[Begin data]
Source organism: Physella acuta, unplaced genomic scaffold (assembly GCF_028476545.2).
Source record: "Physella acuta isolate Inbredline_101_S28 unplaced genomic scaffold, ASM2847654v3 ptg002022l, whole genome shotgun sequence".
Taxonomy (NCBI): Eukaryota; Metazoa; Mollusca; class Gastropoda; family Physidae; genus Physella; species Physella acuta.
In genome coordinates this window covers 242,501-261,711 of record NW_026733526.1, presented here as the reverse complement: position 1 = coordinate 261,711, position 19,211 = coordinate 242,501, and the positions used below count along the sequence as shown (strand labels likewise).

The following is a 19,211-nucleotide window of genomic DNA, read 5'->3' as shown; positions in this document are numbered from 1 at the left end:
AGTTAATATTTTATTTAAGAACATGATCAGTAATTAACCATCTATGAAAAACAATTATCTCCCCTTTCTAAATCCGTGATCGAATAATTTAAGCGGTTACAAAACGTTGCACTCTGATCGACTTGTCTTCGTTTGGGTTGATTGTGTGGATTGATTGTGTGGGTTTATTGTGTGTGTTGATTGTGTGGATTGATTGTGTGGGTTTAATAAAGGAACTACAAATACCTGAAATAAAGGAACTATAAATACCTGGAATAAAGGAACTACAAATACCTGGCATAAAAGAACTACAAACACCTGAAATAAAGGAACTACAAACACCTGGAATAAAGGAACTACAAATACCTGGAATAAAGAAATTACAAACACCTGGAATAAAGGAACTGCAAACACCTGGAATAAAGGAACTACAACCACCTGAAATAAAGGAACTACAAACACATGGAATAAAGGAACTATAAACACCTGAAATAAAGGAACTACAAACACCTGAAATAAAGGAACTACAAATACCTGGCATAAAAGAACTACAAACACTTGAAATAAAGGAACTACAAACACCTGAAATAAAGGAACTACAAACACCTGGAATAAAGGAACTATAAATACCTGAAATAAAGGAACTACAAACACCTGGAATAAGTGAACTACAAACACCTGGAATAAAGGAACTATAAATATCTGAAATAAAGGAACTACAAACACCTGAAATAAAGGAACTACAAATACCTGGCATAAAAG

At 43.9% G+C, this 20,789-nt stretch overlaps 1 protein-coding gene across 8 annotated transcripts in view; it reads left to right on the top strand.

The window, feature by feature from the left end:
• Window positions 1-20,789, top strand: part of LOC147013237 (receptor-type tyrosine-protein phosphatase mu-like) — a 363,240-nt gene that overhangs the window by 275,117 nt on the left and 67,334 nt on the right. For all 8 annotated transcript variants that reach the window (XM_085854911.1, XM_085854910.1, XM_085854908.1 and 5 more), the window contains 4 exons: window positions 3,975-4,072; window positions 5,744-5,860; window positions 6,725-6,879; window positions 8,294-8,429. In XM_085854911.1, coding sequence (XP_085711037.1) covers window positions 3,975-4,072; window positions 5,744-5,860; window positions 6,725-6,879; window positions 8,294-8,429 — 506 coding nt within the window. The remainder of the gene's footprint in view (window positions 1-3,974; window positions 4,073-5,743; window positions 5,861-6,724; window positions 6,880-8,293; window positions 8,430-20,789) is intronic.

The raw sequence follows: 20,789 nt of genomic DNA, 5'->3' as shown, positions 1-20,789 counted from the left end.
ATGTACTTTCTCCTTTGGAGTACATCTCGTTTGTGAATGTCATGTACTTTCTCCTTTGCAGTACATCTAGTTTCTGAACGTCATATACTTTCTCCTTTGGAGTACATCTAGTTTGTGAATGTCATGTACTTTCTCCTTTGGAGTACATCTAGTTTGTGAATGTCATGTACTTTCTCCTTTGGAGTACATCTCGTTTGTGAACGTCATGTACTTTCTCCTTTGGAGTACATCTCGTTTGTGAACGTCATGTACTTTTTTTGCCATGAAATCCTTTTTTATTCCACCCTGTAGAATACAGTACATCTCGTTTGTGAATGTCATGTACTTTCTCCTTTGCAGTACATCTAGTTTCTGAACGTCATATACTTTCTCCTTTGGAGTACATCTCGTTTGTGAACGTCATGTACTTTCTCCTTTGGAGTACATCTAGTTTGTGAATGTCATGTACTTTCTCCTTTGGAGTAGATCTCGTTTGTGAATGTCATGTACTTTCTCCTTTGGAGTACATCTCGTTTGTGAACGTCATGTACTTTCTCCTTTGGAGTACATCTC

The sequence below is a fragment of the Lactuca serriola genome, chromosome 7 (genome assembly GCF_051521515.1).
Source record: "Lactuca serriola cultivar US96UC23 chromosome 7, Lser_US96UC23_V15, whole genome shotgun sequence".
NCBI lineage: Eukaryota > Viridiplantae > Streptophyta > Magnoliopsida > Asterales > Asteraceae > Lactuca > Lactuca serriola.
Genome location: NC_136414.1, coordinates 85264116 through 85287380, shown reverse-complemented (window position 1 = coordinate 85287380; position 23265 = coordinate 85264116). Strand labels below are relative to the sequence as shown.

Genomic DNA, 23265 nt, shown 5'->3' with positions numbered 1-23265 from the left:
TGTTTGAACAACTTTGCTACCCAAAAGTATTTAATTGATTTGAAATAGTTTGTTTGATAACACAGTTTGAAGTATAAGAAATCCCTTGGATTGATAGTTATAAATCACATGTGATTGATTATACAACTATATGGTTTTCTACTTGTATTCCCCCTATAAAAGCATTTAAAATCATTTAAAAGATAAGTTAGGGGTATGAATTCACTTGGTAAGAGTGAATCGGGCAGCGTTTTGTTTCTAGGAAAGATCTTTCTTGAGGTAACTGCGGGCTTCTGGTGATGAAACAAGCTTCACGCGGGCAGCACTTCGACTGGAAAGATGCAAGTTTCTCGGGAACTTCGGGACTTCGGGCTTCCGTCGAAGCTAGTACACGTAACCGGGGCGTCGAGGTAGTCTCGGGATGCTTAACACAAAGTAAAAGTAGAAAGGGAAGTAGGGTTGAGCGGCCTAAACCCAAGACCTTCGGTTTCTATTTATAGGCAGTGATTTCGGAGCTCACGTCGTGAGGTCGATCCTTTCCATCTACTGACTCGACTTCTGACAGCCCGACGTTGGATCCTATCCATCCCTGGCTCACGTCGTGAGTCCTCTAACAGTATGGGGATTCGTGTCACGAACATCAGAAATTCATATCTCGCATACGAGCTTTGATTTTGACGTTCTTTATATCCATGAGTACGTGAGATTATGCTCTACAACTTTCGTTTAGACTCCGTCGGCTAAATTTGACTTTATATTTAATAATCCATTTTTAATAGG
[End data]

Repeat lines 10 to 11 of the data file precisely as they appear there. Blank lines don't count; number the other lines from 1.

The raw sequence follows: 20,789 nt of genomic DNA, 5'->3' as shown, positions 1-20,789 counted from the left end.
ATGTACTTTCTCCTTTGGAGTACATCTCGTTTGTGAATGTCATGTACTTTCTCCTTTGCAGTACATCTAGTTTCTGAACGTCATATACTTTCTCCTTTGGAGTACATCTAGTTTGTGAATGTCATGTACTTTCTCCTTTGGAGTACATCTAGTTTGTGAATGTCATGTACTTTCTCCTTTGGAGTACATCTCGTTTGTGAACGTCATGTACTTTCTCCTTTGGAGTACATCTCGTTTGTGAACGTCATGTACTTTTTTTGCCATGAAATCCTTTTTTATTCCACCCTGTAGAATACAGTACATCTCGTTTGTGAATGTCATGTACTTTCTCCTTTGCAGTACATCTAGTTTCTGAACGTCATATACTTTCTCCTTTGGAGTACATCTCGTTTGTGAACGTCATGTACTTTCTCCTTTGGAGTACATCTAGTTTGTGAATGTCATGTACTTTCTCCTTTGGAGTAGATCTCGTTTGTGAATGTCATGTACTTTCTCCTTTGGAGTACATCTCGTTTGTGAACGTCATGTACTTTCTCCTTTGGAGTACATCTC